Every so often, an outstanding and intriguing fight manages to sneak up on me. Case in point: this fight, which features perhaps the most intriguing pure style match-up on the entire card.
At some point, both Vinny Magalhaes and Phil Davis have been called “the future” of the light-heavyweight division, and with good reason. Phil Davis is an elite-level wrestler in every sense of the word, an NCAA Division I All-American all four years of college, and national champion in 2008. Combine that with years of MMA training at Alliance MMA (home of UFC bantamweight champ Dominick Cruz and heavyweight Brandon Vera) and BJJ instruction under Lloyd Irvin, and you see why so many people had Davis pegged as “the future”.
That being said, his hype train has hit a bit a stumbling block recently. He suffered a setback last year in his first-ever MMA loss to Rashad Evans in a fight where he didn’t look particularly good. He’s followed that up with back-to-back fights with Wagner Prado, because an eye-poke ruled their first fight a No Contest. Bottom line: he needs to get back on the winning track against serious contenders.
Vinny Magalhaes brings one of the strongest ground games in the UFC light-heavyweight division. He was a 2011 gold medalist at the Abu Dhabi Combat Club Submission Wrestling Championship, considered the most prestigious no-gi grappling event in the world. He has also won multiple times at the Mundials, Brazil’s world BJJ championship. Still, his UFC track record isn’t particularly sterling: after failing to win his season of TUF, Vinny went 0-2 before being bounced from the promotion.
Since then, however, Vinny has rebounded with right victories, one of which netted him the M-1 Global light-heavyweight championship (for whatever that’s worth). Unfortunately for him, we’ve seen how the “elite BJJ player vs. elite wrestler with submission defence” narrative plays out: with the wrestler grinding the Jiu-Jitsu player into the mat like a cigarette for 15 minutes. I’m thinking that’s what happens here, but honestly nothing would surprise me.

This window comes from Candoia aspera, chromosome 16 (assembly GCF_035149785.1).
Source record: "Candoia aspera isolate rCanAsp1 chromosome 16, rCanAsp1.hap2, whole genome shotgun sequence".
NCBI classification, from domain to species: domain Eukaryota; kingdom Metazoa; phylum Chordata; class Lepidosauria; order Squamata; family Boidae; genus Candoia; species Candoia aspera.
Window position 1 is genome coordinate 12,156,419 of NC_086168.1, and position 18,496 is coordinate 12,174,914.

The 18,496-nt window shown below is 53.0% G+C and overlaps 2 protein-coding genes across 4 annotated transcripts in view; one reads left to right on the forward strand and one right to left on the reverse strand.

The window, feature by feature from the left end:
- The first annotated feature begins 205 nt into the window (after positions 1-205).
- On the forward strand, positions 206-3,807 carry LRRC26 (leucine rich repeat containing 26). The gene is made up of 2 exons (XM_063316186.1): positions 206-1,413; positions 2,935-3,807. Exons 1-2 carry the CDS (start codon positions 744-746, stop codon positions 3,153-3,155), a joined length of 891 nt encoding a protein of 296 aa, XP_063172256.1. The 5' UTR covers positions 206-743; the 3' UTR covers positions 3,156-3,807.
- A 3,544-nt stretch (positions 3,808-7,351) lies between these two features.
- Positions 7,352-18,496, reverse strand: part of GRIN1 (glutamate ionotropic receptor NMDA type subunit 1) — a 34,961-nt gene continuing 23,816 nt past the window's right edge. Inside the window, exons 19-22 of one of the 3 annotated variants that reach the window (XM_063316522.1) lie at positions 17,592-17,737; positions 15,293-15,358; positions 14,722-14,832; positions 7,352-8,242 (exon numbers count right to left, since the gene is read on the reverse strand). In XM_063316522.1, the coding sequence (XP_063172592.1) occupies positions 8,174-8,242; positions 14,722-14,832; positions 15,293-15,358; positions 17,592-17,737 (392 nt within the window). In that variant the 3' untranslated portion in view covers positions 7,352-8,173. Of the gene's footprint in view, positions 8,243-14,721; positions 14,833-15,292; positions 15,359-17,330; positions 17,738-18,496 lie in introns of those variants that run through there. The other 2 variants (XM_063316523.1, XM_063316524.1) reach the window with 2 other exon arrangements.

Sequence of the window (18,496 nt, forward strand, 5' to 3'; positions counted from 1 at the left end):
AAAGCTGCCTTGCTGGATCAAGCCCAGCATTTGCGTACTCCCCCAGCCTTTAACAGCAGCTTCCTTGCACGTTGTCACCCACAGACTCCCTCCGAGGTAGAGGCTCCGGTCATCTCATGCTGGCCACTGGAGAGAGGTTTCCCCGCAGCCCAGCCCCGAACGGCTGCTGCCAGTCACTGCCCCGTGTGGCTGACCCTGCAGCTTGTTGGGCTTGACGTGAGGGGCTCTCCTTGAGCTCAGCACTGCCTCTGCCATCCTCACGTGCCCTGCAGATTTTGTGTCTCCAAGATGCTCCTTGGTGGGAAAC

Phil Davis via Decision
Roy Nelson vs. Cheick Kongo
So after predicting two straight decisions, I’m going to go on a limb and say that in this fight, someone’s getting slept.
Roy Nelson and Cheick Kongo is a battle of two extremely hard-hitting heavyweights. It’s also, in many ways, a battle of seeming opposites. Cheick Kongo is a former kickboxer with excellent technique and power. He also looks like a living comic book character, 250-pounds of pure sheet muscle. And finally, he’s a bit chinny, he can gas despite his impressive physique, and he sometimes has a tendency to rely on his ground game too much. This works when his opponent is even worse on the ground than he is, but it can get him into trouble against elite grapplers.
Roy Nelson is also in the 250-pound range – only “pure sheet muscle” isn’t exactly how I’d describe his physique. Basically, the guy looks like he slid off the stool at the local Boston Pizza and decided to give this MMA thing a try. Looks can be deceptive, however – Nelson is an elite BJJ black belt under Renzo Gracie. He’s also surprisingly durable cardio-wise, for a guy dragging around a small horse’s weight in body fat. He’s got the strongest chin in the division, surprisingly strong hands, and a tendency to get into firefights on the feet when going to the ground would serve him much better.
I’ll be as direct about this as possible. Kongo doesn’t have the skills to submit or stop Nelson on the mat. This fight stays standing up, and one guy is getting knocked out. Roy Nelson has never been knocked out in his career, and he’s fought Junior Dos Santos, Mirko Cro Cop, and Andrei Arlovski.
Roy Nelson via (T)KO
Michael Bisping vs. Alan Belcher